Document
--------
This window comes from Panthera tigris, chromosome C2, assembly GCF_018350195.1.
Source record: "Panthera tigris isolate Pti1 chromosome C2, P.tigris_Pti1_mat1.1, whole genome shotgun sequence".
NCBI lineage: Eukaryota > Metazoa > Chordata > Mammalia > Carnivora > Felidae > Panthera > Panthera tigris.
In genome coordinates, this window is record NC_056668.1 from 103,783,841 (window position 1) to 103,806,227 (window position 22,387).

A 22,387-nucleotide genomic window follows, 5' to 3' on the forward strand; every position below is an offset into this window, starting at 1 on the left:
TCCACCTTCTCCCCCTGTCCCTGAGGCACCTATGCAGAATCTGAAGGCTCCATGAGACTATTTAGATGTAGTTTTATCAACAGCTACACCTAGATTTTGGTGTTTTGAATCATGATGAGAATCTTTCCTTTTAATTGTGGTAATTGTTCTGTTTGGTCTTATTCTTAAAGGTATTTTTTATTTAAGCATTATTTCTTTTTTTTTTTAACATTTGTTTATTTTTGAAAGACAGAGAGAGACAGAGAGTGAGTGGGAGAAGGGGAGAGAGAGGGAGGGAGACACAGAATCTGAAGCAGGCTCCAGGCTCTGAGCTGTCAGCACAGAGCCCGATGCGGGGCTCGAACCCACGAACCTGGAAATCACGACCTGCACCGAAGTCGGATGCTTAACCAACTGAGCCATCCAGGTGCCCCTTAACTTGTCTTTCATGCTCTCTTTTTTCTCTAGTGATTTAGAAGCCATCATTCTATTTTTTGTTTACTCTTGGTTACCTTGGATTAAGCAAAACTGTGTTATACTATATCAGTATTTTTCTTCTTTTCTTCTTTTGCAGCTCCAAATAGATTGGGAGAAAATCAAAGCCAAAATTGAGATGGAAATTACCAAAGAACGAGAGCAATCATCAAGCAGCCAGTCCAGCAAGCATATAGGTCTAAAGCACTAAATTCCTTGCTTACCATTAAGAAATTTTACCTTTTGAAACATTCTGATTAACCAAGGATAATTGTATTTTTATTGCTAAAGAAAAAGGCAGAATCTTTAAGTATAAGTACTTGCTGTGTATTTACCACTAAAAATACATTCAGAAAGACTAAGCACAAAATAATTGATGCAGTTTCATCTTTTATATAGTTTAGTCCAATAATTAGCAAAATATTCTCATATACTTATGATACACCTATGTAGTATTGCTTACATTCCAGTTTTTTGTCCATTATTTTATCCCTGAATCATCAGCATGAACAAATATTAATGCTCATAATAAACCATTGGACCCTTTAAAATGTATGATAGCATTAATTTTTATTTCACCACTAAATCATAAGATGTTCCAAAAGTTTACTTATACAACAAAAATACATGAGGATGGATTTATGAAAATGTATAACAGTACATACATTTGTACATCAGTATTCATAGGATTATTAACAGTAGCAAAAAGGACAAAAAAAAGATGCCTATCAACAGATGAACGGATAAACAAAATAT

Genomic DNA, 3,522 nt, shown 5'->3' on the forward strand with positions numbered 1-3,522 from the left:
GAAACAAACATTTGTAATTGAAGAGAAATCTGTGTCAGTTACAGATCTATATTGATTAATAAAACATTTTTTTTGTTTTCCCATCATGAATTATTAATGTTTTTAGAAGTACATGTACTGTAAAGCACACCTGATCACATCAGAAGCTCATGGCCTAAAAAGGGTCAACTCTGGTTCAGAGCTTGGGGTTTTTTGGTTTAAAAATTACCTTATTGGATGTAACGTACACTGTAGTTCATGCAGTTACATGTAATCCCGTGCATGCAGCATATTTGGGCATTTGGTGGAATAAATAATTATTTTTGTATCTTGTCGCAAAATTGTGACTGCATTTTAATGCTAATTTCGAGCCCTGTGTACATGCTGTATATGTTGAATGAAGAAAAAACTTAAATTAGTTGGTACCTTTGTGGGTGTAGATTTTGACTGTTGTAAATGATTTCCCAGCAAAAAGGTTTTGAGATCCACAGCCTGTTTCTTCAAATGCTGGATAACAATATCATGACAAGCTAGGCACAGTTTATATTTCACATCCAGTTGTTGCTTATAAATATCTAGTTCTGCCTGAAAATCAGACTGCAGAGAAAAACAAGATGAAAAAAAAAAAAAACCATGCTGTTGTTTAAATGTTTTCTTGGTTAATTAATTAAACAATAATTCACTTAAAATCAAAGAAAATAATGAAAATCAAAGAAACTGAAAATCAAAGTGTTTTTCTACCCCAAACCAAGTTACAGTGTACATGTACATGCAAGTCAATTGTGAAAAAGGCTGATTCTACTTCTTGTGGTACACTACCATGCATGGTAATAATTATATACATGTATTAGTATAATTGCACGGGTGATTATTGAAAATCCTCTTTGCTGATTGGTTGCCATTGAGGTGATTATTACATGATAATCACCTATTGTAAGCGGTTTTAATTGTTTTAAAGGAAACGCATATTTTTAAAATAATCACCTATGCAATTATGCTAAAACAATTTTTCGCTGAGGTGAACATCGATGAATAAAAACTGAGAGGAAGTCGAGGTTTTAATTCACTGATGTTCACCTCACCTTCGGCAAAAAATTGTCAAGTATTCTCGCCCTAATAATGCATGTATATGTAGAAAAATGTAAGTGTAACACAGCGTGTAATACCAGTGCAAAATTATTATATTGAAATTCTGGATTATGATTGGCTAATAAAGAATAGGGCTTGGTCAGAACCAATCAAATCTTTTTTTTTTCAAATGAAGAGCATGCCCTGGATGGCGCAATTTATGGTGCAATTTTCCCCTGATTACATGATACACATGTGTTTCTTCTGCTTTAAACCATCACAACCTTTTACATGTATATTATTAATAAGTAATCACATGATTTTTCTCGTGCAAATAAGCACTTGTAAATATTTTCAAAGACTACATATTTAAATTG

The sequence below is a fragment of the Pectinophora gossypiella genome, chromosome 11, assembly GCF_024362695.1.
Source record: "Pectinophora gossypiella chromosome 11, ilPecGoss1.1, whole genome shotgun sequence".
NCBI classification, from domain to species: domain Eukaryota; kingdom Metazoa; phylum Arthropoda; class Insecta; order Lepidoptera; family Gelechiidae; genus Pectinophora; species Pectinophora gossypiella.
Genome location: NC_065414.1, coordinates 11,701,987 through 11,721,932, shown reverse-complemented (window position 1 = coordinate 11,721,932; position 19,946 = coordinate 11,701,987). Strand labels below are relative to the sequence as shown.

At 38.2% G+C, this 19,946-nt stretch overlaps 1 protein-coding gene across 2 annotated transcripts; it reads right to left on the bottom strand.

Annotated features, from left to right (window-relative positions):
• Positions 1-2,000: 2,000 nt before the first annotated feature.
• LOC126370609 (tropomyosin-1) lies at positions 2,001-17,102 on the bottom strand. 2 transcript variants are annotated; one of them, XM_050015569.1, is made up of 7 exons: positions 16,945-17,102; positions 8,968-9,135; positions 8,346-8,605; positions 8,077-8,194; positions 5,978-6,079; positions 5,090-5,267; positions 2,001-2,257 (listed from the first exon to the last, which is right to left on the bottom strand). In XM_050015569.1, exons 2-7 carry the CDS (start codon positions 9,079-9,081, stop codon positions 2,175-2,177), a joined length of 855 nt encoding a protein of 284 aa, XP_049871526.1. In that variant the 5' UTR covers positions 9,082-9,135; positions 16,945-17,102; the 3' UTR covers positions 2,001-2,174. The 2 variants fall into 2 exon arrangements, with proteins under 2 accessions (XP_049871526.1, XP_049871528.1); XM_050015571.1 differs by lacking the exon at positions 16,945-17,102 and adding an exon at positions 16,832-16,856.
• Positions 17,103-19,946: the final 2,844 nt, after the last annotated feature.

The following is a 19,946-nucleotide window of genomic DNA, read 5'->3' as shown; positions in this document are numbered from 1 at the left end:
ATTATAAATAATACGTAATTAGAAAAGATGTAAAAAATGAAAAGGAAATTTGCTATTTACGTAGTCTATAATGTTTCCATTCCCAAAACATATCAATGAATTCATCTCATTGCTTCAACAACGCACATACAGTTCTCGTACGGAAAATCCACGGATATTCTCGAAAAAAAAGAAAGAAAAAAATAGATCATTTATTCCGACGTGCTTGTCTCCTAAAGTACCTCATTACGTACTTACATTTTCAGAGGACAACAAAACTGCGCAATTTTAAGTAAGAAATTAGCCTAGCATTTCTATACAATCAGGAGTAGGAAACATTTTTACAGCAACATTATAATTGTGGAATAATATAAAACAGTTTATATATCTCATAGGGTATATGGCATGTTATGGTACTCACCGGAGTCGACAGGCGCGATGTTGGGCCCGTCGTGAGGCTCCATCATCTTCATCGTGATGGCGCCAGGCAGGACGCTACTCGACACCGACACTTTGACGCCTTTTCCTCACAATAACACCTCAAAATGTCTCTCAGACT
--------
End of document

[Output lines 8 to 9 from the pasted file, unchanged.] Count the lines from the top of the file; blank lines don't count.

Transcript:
GAAACAAACATTTGTAATTGAAGAGAAATCTGTGTCAGTTACAGATCTATATTGATTAATAAAACATTTTTTTTGTTTTCCCATCATGAATTATTAATGTTTTTAGAAGTACATGTACTGTAAAGCACACCTGATCACATCAGAAGCTCATGGCCTAAAAAGGGTCAACTCTGGTTCAGAGCTTGGGGTTTTTTGGTTTAAAAATTACCTTATTGGATGTAACGTACACTGTAGTTCATGCAGTTACATGTAATCCCGTGCATGCAGCATATTTGGGCATTTGGTGGAATAAATAATTATTTTTGTATCTTGTCGCAAAATTGTGACTGCATTTTAATGCTAATTTCGAGCCCTGTGTACATGCTGTATATGTTGAATGAAGAAAAAACTTAAATTAGTTGGTACCTTTGTGGGTGTAGATTTTGACTGTTGTAAATGATTTCCCAGCAAAAAGGTTTTGAGATCCACAGCCTGTTTCTTCAAATGCTGGATAACAATATCATGACAAGCTAGGCACAGTTTATATTTCACATCCAGTTGTTGCTTATAAATATCTAGTTCTGCCTGAAAATCAGACTGCAGAGAAAAACAAGATGAAAAAAAAAAAAAACCATGCTGTTGTTTAAATGTTTTCTTGGTTAATTAATTAAACAATAATTCACTTAAAATCAAAGAAAATAATGAAAATCAAAGAAACTGAAAATCAAAGTGTTTTTCTACCCCAAACCAAGTTACAGTGTACATGTACATGCAAGTCAATTGTGAAAAAGGCTGATTCTACTTCTTGTGGTACACTACCATGCATGGTAATAATTATATACATGTATTAGTATAATTGCACGGGTGATTATTGAAAATCCTCTTTGCTGATTGGTTGCCATTGAGGTGATTATTACATGATAATCACCTATTGTAAGCGGTTTTAATTGTTTTAAAGGAAACGCATATTTTTAAAATAATCACCTATGCAATTATGCTAAAACAATTTTTCGCTGAGGTGAACATCGATGAATAAAAACTGAGAGGAAGTCGAGGTTTTAATTCACTGATGTTCACCTCACCTTCGGCAAAAAATTGTCAAGTATTCTCGCCCTAATAATGCATGTATATGTAGAAAAATGTAAGTGTAACACAGCGTGTAATACCAGTGCAAAATTATTATATTGAAATTCTGGATTATGATTGGCTAATAAAGAATAGGGCTTGGTCAGAACCAATCAAATCTTTTTTTTTTCAAATGAAGAGCATGCCCTGGATGGCGCAATTTATGGTGCAATTTTCCCCTGATTACATGATACACATGTGTTTCTTCTGCTTTAAACCATCACAACCTTTTACATGTATATTATTAATAAGTAATCACATGATTTTTCTCGTGCAAATAAGCACTTGTAAATATTTTCAAAGACTACATATTTAAATTG

The sequence below is a fragment of the Pectinophora gossypiella genome, chromosome 11, assembly GCF_024362695.1.